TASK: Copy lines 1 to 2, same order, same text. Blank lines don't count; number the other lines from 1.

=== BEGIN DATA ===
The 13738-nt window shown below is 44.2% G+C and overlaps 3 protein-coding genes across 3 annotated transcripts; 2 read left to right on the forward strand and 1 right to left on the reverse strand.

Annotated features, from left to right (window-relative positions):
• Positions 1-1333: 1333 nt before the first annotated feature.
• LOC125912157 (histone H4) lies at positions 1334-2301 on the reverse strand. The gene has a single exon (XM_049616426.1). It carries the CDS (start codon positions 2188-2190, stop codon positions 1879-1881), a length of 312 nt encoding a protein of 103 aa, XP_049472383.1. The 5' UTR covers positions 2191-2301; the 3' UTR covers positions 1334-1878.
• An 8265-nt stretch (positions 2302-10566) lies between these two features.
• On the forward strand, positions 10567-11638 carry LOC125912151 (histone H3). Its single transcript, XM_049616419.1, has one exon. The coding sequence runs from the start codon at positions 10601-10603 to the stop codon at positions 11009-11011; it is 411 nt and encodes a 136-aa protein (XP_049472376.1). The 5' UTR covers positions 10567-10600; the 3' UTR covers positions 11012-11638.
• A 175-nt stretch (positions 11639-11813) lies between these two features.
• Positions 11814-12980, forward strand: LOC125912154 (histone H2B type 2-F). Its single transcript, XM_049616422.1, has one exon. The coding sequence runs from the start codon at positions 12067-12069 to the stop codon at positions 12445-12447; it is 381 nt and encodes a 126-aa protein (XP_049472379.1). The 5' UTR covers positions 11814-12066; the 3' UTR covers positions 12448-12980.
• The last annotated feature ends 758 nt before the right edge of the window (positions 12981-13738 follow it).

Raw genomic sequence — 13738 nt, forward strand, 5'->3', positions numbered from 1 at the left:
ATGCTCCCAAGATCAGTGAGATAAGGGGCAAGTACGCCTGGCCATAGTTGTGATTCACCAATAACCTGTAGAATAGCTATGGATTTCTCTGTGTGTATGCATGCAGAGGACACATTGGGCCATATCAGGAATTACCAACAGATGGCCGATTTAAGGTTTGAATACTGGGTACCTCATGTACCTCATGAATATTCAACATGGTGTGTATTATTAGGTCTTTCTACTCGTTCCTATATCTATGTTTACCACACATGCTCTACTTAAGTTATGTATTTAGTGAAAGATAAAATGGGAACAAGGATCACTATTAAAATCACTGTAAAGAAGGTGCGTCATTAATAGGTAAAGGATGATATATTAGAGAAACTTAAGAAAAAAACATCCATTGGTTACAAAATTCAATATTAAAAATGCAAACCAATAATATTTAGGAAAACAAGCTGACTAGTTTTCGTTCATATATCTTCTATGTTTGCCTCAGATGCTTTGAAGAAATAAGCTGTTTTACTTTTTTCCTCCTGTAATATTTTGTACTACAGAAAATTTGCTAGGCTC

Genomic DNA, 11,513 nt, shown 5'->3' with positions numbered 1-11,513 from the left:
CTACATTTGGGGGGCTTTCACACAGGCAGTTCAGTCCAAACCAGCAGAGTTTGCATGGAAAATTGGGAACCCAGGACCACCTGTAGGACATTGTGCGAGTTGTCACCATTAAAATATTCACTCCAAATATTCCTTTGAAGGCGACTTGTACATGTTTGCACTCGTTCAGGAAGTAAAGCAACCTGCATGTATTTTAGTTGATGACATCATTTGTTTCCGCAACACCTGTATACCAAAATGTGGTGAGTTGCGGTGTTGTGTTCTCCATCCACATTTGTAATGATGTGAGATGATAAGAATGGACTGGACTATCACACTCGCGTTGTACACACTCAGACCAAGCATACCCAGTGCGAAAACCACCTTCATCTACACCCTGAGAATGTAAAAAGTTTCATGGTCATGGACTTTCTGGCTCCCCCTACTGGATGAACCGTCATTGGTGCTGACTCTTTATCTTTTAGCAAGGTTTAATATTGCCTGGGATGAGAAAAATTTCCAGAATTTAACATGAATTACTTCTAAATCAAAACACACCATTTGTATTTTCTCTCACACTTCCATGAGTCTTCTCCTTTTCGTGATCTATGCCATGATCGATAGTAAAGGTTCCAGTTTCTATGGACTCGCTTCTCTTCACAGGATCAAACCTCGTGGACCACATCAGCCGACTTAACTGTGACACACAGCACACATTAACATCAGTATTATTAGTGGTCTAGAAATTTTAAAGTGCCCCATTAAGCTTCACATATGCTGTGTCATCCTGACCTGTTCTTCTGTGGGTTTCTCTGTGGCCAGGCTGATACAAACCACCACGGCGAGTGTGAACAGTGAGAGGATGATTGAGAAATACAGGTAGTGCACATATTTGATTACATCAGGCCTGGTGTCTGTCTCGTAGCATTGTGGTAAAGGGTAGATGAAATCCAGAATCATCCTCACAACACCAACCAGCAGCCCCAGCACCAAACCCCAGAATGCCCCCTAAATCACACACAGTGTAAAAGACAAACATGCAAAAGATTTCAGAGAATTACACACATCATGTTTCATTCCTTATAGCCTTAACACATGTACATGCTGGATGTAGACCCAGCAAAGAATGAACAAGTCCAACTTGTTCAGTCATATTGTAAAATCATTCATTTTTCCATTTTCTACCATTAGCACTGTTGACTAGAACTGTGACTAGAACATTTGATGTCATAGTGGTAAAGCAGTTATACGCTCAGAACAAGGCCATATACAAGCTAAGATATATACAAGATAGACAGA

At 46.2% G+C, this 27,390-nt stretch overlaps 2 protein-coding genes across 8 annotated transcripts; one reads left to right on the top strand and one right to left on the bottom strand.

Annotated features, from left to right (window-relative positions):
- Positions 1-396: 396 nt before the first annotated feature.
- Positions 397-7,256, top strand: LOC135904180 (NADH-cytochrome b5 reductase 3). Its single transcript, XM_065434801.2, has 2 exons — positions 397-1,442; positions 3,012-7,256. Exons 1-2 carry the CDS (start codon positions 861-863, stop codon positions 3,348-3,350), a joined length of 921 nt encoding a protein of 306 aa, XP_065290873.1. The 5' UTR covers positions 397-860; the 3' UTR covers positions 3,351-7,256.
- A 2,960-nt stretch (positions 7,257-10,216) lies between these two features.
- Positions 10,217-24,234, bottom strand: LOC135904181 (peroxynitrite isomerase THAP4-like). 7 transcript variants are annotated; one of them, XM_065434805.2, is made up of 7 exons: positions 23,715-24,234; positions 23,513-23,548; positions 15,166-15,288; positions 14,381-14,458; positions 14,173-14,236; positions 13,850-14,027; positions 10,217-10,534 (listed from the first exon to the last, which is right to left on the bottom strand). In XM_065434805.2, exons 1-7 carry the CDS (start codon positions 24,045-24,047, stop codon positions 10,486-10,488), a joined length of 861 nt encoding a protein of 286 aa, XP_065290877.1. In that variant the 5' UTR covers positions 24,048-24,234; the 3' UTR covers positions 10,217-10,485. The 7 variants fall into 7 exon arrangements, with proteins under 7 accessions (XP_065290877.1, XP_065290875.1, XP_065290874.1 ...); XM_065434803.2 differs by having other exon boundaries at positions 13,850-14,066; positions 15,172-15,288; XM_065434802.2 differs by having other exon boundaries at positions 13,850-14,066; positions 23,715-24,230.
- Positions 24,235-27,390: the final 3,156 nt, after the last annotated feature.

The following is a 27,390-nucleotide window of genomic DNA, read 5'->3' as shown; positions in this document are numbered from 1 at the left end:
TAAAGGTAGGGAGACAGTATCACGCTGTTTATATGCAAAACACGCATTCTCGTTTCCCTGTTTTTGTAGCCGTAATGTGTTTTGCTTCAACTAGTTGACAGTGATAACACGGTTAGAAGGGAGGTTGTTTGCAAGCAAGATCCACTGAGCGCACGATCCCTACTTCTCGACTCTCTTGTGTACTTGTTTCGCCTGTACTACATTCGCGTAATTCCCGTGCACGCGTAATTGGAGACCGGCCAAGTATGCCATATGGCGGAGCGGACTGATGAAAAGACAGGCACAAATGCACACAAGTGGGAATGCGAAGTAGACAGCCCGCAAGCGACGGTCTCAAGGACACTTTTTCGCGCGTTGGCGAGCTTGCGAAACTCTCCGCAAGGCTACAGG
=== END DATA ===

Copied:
The 13738-nt window shown below is 44.2% G+C and overlaps 3 protein-coding genes across 3 annotated transcripts; 2 read left to right on the forward strand and 1 right to left on the reverse strand.

Annotated features, from left to right (window-relative positions):